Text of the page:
sees clearly when it whirls around the pivot of the personal
self; but it will see clearly when its vision becomes universal,
because then all in the field comes within the compass, within
the reach, of its sight.

Am I not right, therefore, in believing that, beautiful as are
the teachings that, as individual men, we can study in Theosophy,
and great as will be the advantage that individually we shall
draw from them, from these teachings, there is indeed something
still higher in Theosophy that it alone, perhaps, in the world
today teaches: that we reach our highest, our most sublime peaks
of achievement when we forget ourselves? May we not find the same
sublime verity at the heart of, as the essence of, the burthen
of, every one of the great religions of the past, provided we
strip away the dogmatic excrescences born of the brains of
smaller men?

Remember that true Theosophy is a matter of the heart-life, and
of the heart-light, as well as of deep intellectual
understanding; but so many people do not realize this, and look
upon Theosophy as merely a kind of intellectual philosophy, which
is only a part of it.

Here is another thought: While the selfless life as taught in
Theosophy is considered by us to be the most beautiful because
universal and all-inclusive, yet can we properly be living such a
selfless life if we ignore those duties lying nearest at hand? In
other words, if a man so yearns to help the world that he goes
out into it and neglects duties that he already has assumed, is
he doing the thing that is manly? Is he living the selfless life;
or is he following a secret, selfish yearning for personal
advancement? Is he even logical? Selflessness means never to
neglect a duty, because if you do that, upon examination you will
discover that you are following a desire, a selfish thought. It
is in doing every duty fully and to the end, thereby gaining
peace and wisdom, that you live the life that is the most


By Said Naficy

[From THE ARYAN PATH, June 1950, pages 265-68.]

Sufism had existed a long time before it was codified and
recorded in writing. For more than ten centuries, the tradition
was passed orally, from mouth to ear. Circumstances were
unfavorable later on when an attempt was made to record it. The
Sufis were surrounded by so many hostile and malevolent sects
that they preferred to express themselves through symbol and
metaphor. Often interpreted in different ways, these have always
brought about great confusion and innumerable misunderstandings.

The chief reason that ever stood in the way of the Sufis'
declaring boldly their conviction was that Sufism is essentially
individualistic and therefore incompatible with established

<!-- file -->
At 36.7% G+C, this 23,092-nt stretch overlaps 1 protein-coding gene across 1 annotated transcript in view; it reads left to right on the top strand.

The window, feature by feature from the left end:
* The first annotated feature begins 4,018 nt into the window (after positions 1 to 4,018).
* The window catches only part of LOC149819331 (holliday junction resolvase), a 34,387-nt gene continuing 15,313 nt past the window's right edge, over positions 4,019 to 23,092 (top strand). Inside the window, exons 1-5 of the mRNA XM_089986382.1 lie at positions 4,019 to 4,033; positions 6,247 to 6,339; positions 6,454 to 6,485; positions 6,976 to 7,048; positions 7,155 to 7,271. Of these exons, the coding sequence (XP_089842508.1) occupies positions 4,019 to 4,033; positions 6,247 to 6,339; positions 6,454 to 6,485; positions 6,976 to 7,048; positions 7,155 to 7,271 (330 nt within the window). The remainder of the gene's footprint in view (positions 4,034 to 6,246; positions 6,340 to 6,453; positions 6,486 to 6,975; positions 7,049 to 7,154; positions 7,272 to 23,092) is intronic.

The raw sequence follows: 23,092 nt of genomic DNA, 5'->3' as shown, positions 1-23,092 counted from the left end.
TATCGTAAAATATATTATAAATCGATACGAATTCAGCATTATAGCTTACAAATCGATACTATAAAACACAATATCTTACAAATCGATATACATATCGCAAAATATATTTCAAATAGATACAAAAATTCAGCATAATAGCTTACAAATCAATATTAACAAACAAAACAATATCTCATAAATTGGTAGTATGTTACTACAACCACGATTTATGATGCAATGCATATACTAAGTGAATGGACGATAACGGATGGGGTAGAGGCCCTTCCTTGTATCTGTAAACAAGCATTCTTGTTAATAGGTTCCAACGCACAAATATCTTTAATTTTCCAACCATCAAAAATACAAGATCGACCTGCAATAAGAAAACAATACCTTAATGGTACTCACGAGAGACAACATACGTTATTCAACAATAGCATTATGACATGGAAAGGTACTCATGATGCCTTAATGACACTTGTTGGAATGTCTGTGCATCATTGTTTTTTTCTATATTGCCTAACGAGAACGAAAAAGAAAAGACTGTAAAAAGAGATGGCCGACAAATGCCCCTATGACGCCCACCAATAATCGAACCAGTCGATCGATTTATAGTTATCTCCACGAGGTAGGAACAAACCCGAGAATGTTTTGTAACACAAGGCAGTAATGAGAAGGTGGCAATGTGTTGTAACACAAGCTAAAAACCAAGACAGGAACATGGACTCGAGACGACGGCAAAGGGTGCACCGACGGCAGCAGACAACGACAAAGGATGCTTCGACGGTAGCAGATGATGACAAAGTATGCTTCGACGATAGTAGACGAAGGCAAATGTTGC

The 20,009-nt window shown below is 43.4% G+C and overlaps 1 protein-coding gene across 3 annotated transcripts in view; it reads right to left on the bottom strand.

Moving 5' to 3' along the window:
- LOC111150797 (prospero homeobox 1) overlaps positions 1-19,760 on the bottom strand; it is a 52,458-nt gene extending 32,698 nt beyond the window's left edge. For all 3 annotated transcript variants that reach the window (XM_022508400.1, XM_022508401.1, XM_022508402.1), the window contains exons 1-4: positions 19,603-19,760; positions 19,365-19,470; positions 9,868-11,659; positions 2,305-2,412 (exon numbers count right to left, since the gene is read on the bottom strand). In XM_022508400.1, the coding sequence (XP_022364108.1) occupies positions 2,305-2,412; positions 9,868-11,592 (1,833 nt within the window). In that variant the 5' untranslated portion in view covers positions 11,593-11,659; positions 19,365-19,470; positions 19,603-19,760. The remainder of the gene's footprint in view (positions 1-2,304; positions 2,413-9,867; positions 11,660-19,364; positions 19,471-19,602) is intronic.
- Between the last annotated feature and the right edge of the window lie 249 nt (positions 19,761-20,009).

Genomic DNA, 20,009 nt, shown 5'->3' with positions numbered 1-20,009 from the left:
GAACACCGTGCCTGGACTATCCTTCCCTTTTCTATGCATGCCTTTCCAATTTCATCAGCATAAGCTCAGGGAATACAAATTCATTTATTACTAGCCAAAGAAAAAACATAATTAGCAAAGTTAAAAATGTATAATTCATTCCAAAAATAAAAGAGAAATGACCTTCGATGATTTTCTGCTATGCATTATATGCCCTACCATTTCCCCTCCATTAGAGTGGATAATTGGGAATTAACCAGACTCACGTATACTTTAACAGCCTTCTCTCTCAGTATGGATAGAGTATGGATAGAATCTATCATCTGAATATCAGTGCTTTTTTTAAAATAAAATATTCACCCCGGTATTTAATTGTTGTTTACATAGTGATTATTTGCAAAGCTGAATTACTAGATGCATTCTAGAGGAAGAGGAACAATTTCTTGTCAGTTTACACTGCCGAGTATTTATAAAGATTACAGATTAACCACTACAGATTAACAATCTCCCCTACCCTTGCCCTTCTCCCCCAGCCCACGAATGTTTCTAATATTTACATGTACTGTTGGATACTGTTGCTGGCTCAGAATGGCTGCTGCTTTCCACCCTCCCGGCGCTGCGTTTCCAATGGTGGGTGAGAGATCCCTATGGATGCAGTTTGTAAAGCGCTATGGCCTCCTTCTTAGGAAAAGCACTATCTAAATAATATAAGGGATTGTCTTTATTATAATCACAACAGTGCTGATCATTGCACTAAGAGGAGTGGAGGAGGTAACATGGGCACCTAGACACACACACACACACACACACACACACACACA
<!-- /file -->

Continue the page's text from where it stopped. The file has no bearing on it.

religions. Every religion tries to subdue the individuality of
the believer, to dissolve it through slavish obedience that
allows of no protest, thereby making of its follower an object
rather than a being. All practices are dictated, and there is no
room for free choice. All prescriptions must be followed without
reflection, or, when refection is allowed, it cannot go beyond
the text established by the divine legislator.

Sufism, on the contrary, invites and prepares its votaries to
attain the highest degree of purification. One who reaches that
highest stage no longer needs any guide. The greatest degree of
purification being the image of God, one who attains it has
himself become divine in the fullest meaning of that word and, as
such, has become his own divinity. Thus, it is that one of the
great martyrs of Sufism was executed because he had dared to say,
"I am God," another was brave enough to say, "There is only God
within this garment."

The Sufis were compelled to express themselves by hints, to
preach under cover, and even to hold secret gatherings; they
lived far away from urban centers. Yet they needed votaries.
They had to be initiated; they had to be prepared and directed so
that they might realize divinity. The method employed by the
Sufis to reach this end is subtle and ingenious. They created a
sort of moral hierarchy that we find already in Manichaeism and
that took a more rudimentary form in certain Christian churches
and especially in Roman Catholicism. Among the Christians, one
can begin by becoming a simple priest and then ascend, grade by
grade, until one may reach ultimately the dignity of the Pope.

Among the Manichees, this privilege was not reserved to the elect
or to those who entered the clerical profession; any one was
qualified to enter the community as a Listener -- this was the
designation among them. The Listener then had but to follow the
necessary prescriptions to ascend step by step. Each stage in an
inferior rank allowed him to pass into the next grade, exactly as
in an army, until he arrived at the last or seventh stage when he
was liberated from all obligations, becoming his own shepherd and